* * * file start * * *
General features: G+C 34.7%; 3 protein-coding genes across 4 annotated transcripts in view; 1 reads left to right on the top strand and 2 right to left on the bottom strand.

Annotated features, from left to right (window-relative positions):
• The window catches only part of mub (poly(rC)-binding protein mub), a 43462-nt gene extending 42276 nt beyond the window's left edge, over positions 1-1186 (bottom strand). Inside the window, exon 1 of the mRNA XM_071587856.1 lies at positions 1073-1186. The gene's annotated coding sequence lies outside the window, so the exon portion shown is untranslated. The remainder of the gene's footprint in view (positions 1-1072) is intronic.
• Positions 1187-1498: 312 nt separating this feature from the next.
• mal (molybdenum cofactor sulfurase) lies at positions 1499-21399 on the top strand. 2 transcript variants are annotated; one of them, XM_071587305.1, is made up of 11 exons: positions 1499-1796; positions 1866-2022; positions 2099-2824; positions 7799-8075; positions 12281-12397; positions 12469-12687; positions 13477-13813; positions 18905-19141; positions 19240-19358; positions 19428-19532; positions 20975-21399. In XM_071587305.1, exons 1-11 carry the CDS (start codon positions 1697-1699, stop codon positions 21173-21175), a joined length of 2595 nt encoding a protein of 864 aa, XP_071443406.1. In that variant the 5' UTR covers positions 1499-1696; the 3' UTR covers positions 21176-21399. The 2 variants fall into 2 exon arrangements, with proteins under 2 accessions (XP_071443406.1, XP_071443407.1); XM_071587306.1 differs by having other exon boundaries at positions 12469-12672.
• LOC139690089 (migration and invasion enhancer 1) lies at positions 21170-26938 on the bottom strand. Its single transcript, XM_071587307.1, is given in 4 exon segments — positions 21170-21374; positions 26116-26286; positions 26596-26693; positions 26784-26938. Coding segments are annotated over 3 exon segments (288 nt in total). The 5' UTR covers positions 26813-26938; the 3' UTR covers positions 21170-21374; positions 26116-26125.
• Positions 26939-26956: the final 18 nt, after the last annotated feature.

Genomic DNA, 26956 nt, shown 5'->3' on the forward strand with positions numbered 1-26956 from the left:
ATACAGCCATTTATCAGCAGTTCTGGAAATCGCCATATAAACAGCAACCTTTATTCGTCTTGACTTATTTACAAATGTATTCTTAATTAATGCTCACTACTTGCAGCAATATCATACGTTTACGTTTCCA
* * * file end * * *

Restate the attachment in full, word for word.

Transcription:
General features: G+C 34.7%; 3 protein-coding genes across 4 annotated transcripts in view; 1 reads left to right on the top strand and 2 right to left on the bottom strand.

Annotated features, from left to right (window-relative positions):
• The window catches only part of mub (poly(rC)-binding protein mub), a 43462-nt gene extending 42276 nt beyond the window's left edge, over positions 1-1186 (bottom strand). Inside the window, exon 1 of the mRNA XM_071587856.1 lies at positions 1073-1186. The gene's annotated coding sequence lies outside the window, so the exon portion shown is untranslated. The remainder of the gene's footprint in view (positions 1-1072) is intronic.
• Positions 1187-1498: 312 nt separating this feature from the next.
• mal (molybdenum cofactor sulfurase) lies at positions 1499-21399 on the top strand. 2 transcript variants are annotated; one of them, XM_071587305.1, is made up of 11 exons: positions 1499-1796; positions 1866-2022; positions 2099-2824; positions 7799-8075; positions 12281-12397; positions 12469-12687; positions 13477-13813; positions 18905-19141; positions 19240-19358; positions 19428-19532; positions 20975-21399. In XM_071587305.1, exons 1-11 carry the CDS (start codon positions 1697-1699, stop codon positions 21173-21175), a joined length of 2595 nt encoding a protein of 864 aa, XP_071443406.1. In that variant the 5' UTR covers positions 1499-1696; the 3' UTR covers positions 21176-21399. The 2 variants fall into 2 exon arrangements, with proteins under 2 accessions (XP_071443406.1, XP_071443407.1); XM_071587306.1 differs by having other exon boundaries at positions 12469-12672.
• LOC139690089 (migration and invasion enhancer 1) lies at positions 21170-26938 on the bottom strand. Its single transcript, XM_071587307.1, is given in 4 exon segments — positions 21170-21374; positions 26116-26286; positions 26596-26693; positions 26784-26938. Coding segments are annotated over 3 exon segments (288 nt in total). The 5' UTR covers positions 26813-26938; the 3' UTR covers positions 21170-21374; positions 26116-26125.
• Positions 26939-26956: the final 18 nt, after the last annotated feature.

Genomic DNA, 26956 nt, shown 5'->3' on the forward strand with positions numbered 1-26956 from the left:
ATACAGCCATTTATCAGCAGTTCTGGAAATCGCCATATAAACAGCAACCTTTATTCGTCTTGACTTATTTACAAATGTATTCTTAATTAATGCTCACTACTTGCAGCAATATCATACGTTTACGTTTCCA